Branding is one of those concepts that is both extremely simple and exceedingly complex at the same time. One of the most common questions we hear related to branding is: “Can a company like ours develop a brand?” The answer: “Absolutely! But…” Here’s the thing… (more…)
Posts Tagged ‘branding’
Branding is a fundamental task for any business, whether large or small, regardless of industry, and regardless of how long the business has been around. Effective brands, research tells us, drive successful businesses. Get it right and you will reap the rewards. Unfortunately, although the process can seem straightforward from an “academic” perspective, the real work of branding is an ongoing process that involves all areas of the organization–and all individuals in the organization–that’s what makes it such a challenge. You’ve probably heard the expression “like herding cats”–that’s exactly what brand management can feel like, especially for service organizations. (more…)
Recent logo changes by Google and Yahoo! have gotten the marketing and branding communities around the country buzzing. Neither change is significant which, from a branding standpoint, is significant. In fact, if you review most iconic brand logos over time (think Coca-Cola, Starbucks, McDonald’s, etc.), you’ll see only slight changes–often changes so slight that, if they hadn’t told us about the change, it’s likely that we wouldn’t even have noticed.
Why are these slight changes so prevalent among the top brands? (more…)
Much of my work over the years has been with “service brands”–brands that are not tied to a particular product, but to the delivery of some type of service, like health care, legal services, educational services, energy services, engineering services, consulting services, etc.
Developing and maintaining a strong brand for a service organization is, in my opinion, significantly more challenging than developing and maintaining a strong brand for a product. Why? Because a service is less tangible, more ephemeral–and often involves multiple “touchpoints” that really determine the “brand experience.”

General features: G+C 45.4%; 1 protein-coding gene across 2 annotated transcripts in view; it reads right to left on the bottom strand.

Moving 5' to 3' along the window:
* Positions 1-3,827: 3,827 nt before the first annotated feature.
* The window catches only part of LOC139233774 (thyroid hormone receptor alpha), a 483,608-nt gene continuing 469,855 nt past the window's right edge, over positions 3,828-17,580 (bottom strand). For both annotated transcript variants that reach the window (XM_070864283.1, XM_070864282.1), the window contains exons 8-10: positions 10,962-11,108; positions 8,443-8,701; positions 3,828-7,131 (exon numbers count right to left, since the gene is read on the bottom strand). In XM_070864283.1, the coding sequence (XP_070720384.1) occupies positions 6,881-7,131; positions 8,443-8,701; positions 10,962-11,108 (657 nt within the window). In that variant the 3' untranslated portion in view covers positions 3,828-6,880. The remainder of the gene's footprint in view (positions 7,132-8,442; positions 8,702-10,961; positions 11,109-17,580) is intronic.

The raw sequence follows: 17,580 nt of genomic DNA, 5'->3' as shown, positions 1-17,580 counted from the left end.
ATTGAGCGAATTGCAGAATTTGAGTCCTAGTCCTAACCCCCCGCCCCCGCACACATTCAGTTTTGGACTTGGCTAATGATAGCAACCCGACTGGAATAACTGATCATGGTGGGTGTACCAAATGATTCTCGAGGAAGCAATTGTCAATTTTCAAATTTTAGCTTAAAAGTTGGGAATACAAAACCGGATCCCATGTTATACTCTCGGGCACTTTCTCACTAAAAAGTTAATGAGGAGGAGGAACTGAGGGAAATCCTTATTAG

What makes a strong brand? (more…)
If Your Audience Doesn’t Like Your Logo, Should You Change It? The University of California Did: And I Think They Made the Right Move.Tuesday, March 5th, 2013
This is an older story, but still an important lesson for organizations that decide to “mess with” their brand and its related images–like logos.
Late last year, the University of California system unveiled a new logo and they were immediately met with a firestorm of protest from various audiences. So, they decided to stop using it and go back to their original logo. Good move? (more…)
I recently did a presentation for a group of Young Professionals that are part of a local Chamber of Commerce on how to create and deliver effective “elevator speeches.” Elevator speeches are those brief introductions that we’re all called upon to give from time to time, particularly in networking situations when we’re asked: “What do you do?”
For business owners, consultants and business leaders in any field, the opportunity to deliver an “elevator speech” is an opportunity to support your desired brand perception. We often fail to think of it that way, though–instead, we tend to think of it as simply a requirement to provide some general information about what it is we do.
Interestingly, as I worked on the presentation for this group it became very clear to me that just as when thinking about organizational brand impact, individually we have an opportunity to define and manage our personal brands. The steps are very similar to the steps I take when working with clients on branding-related issues. They are: (more…)
Despite the fact that study after study continues to support the critical role that employees play as ambassadors (or detractors) for the organizations they work for, not all organizations are focused, as they should be, on their staff first. If you’re interested in boosting your marketing, you need to first start inside–with your employees. Seem a bit counter-intuitive? Maybe. But consider that, particularly for (more…)